In the MC vs DJ round, DJ Snuff did his best to test the emcees flexibility, dropping Jungle, Grime, Hip Hop, Trap, Afrobeats, some instrumental shit and more. Each man mostly dealt with it, but Jacob and again Menace being the most consistent. The young emcee in particular looked at ease on the range of beats, especially the newskool Wavy and Trap shit, while the battle vet drew on his own background of freestyling over DnB to stand firm. The cypha round concluded the challenge with all the emcees kicking 4 bars in rotation, with every man doing their thing.
While the judges deliberated, Mas Law come out to perform riddims off his new album ‘Watership Down’. Naming his album after the beloved (and violent as fuck) novel and animation – Mas goaded the crowd to ‘follow the rabbit’ as he ran through tracks. Showcasing his own versatility (as you’d expect from an EOW champion), the tunes were on a wide variety of topics and styles of production. The biggest was the final track ‘EA Sports’ “I’m in the game” that got the crowd and his New Guardz fam going mad– watch for that one when it drops!! The house band then opened up the mic to other artists in the building, with Soul singer Femi Santiago and 2 sisters (who’s names I don’t know!) standing out amongst the emcees.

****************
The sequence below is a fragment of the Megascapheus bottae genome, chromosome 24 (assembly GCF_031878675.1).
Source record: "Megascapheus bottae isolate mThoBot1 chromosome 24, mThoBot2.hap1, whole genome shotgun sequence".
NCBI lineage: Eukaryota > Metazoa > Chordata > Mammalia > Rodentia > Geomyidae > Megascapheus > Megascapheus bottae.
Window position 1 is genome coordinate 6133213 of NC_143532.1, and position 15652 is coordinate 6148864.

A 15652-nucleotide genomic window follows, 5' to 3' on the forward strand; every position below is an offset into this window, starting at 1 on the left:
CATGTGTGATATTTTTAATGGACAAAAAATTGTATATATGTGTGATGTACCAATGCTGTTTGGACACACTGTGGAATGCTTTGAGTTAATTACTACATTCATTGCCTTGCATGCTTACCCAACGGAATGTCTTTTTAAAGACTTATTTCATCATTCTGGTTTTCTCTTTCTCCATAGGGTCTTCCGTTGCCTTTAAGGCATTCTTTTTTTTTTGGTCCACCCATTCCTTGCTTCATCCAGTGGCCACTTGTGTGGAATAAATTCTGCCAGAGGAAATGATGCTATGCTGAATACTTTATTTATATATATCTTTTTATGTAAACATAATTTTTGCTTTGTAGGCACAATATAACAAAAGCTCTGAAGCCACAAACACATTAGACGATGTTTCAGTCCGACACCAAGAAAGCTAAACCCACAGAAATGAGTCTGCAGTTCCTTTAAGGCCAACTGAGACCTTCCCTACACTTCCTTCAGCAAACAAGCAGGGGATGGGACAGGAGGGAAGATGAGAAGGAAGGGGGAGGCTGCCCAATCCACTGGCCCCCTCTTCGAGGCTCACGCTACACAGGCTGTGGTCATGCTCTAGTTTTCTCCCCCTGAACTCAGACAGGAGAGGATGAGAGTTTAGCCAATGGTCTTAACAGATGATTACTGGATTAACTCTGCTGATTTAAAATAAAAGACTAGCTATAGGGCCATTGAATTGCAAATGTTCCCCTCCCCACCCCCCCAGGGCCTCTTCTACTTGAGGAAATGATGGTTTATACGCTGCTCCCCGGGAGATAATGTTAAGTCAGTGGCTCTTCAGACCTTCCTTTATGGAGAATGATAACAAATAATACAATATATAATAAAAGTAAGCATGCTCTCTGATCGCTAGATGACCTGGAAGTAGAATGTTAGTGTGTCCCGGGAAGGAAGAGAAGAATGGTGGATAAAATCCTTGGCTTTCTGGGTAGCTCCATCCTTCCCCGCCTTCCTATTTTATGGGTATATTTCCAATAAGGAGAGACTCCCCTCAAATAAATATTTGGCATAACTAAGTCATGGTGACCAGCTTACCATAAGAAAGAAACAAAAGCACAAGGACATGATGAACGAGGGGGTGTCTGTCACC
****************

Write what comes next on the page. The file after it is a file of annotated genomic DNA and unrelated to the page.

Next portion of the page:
After deliberating, the judges on the night announced the winner. With a gap of just 2 points Menace Mendoza took the win, with Raspect coming in 2nd. Menace was rightfully rewarded for his consistent high level across the 5 rounds. How close the difference between first and second was showed just how high the bar had been set and how deep Menace’s performance had been to come out on top. Menace will now enter the UK final – to be held in August – where he’ll compete for a place in the 2017 World Final, this year held in Prague, Czech Republic.
Places are still open for the next few heats, so if you think you can compete and want the chance to perform in Prague, contact EOW London on one of the socials below. Heat 2 is on May 25th, alongside EOW family member Consensus’ album launch. See the flyer underneath for the details.